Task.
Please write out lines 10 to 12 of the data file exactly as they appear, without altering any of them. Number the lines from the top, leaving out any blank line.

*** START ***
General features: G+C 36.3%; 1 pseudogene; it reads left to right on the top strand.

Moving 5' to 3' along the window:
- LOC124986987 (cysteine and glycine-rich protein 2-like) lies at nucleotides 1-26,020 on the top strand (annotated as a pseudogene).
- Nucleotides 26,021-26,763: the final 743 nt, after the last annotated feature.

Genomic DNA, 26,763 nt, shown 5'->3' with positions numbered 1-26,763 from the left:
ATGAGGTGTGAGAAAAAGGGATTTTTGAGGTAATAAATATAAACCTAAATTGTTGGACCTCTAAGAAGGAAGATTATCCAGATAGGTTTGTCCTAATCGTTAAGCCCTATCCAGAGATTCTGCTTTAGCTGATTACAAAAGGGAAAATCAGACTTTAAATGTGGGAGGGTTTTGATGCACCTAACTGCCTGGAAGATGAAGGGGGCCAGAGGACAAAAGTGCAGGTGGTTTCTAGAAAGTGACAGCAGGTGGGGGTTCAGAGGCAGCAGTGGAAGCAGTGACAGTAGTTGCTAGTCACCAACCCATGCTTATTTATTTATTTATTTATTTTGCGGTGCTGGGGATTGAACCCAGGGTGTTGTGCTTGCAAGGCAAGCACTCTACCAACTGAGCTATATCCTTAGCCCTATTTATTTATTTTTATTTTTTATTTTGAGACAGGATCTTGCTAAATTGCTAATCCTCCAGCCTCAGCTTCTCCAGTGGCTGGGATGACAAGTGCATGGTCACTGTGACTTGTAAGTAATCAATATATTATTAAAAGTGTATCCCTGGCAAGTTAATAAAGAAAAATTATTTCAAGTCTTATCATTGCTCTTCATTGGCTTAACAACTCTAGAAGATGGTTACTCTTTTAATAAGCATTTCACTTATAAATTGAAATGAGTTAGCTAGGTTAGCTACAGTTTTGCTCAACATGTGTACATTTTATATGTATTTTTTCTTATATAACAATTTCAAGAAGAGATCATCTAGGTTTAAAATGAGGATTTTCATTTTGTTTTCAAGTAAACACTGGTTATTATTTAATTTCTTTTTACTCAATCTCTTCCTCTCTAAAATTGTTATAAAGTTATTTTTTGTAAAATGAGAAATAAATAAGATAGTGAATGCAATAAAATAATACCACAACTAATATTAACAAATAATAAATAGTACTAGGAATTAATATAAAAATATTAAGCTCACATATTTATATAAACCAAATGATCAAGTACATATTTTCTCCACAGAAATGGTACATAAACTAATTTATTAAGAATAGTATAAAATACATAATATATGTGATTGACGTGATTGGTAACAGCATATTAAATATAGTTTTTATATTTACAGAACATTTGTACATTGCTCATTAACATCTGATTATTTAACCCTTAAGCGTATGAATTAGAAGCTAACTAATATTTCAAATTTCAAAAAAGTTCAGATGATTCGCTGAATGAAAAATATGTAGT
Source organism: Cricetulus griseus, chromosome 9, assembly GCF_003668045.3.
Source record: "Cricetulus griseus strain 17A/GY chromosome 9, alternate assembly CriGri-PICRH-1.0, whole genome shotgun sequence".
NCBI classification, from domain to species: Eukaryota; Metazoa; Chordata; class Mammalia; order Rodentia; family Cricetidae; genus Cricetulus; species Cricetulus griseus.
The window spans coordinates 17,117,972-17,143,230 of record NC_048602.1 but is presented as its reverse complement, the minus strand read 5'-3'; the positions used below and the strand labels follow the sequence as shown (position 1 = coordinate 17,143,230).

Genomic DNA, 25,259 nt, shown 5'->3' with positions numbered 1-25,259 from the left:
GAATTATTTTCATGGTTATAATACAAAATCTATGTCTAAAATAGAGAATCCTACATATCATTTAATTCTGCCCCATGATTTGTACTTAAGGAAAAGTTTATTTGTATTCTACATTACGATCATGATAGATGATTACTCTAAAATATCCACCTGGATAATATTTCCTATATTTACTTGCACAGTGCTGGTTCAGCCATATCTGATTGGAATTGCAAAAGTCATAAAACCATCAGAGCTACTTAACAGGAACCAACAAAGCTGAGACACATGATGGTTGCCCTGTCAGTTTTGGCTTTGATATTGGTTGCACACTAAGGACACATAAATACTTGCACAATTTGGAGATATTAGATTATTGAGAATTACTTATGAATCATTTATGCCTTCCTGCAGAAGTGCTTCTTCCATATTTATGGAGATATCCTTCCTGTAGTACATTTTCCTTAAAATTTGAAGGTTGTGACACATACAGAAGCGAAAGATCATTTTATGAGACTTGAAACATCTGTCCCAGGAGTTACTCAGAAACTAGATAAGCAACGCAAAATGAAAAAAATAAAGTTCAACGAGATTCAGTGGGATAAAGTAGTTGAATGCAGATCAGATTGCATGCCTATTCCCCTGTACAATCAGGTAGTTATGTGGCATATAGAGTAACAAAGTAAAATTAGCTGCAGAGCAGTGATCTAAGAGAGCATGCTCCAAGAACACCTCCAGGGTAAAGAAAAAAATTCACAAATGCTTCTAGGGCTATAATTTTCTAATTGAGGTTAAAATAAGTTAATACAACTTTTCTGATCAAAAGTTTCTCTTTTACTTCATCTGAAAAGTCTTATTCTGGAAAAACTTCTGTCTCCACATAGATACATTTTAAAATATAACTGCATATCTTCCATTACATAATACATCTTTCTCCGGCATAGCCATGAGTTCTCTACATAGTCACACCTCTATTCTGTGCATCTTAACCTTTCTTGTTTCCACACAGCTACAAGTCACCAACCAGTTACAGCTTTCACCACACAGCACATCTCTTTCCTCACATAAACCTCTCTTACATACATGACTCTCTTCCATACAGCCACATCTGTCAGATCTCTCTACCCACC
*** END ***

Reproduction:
The window spans coordinates 17,117,972-17,143,230 of record NC_048602.1 but is presented as its reverse complement, the minus strand read 5'-3'; the positions used below and the strand labels follow the sequence as shown (position 1 = coordinate 17,143,230).

Genomic DNA, 25,259 nt, shown 5'->3' with positions numbered 1-25,259 from the left:
GAATTATTTTCATGGTTATAATACAAAATCTATGTCTAAAATAGAGAATCCTACATATCATTTAATTCTGCCCCATGATTTGTACTTAAGGAAAAGTTTATTTGTATTCTACATTACGATCATGATAGATGATTACTCTAAAATATCCACCTGGATAATATTTCCTATATTTACTTGCACAGTGCTGGTTCAGCCATATCTGATTGGAATTGCAAAAGTCATAAAACCATCAGAGCTACTTAACAGGAACCAACAAAGCTGAGACACATGATGGTTGCCCTGTCAGTTTTGGCTTTGATATTGGTTGCACACTAAGGACACATAAATACTTGCACAATTTGGAGATATTAGATTATTGAGAATTACTTATGAATCATTTATGCCTTCCTGCAGAAGTGCTTCTTCCATATTTATGGAGATATCCTTCCTGTAGTACATTTTCCTTAAAATTTGAAGGTTGTGACACATACAGAAGCGAAAGATCATTTTATGAGACTTGAAACATCTGTCCCAGGAGTTACTCAGAAACTAGATAAGCAACGCAAAATGAAAAAAATAAAGTTCAACGAGATTCAGTGGGATAAAGTAGTTGAATGCAGATCAGATTGCATGCCTATTCCCCTGTACAATCAGGTAGTTATGTGGCATATAGAGTAACAAAGTAAAATTAGCTGCAGAGCAGTGATCTAAGAGAGCATGCTCCAAGAACACCTCCAGGGTAAAGAAAAAAATTCACAAATGCTTCTAGGGCTATAATTTTCTAATTGAGGTTAAAATAAGTTAATACAACTTTTCTGATCAAAAGTTTCTCTTTTACTTCATCTGAAAAGTCTTATTCTGGAAAAACTTCTGTCTCCACATAGATACATTTTAAAATATAACTGCATATCTTCCATTACATAATACATCTTTCTCCGGCATAGCCATGAGTTCTCTACATAGTCACACCTCTATTCTGTGCATCTTAACCTTTCTTGTTTCCACACAGCTACAAGTCACCAACCAGTTACAGCTTTCACCACACAGCACATCTCTTTCCTCACATAAACCTCTCTTACATACATGACTCTCTTCCATACAGCCACATCTGTCAGATCTCTCTACCCACC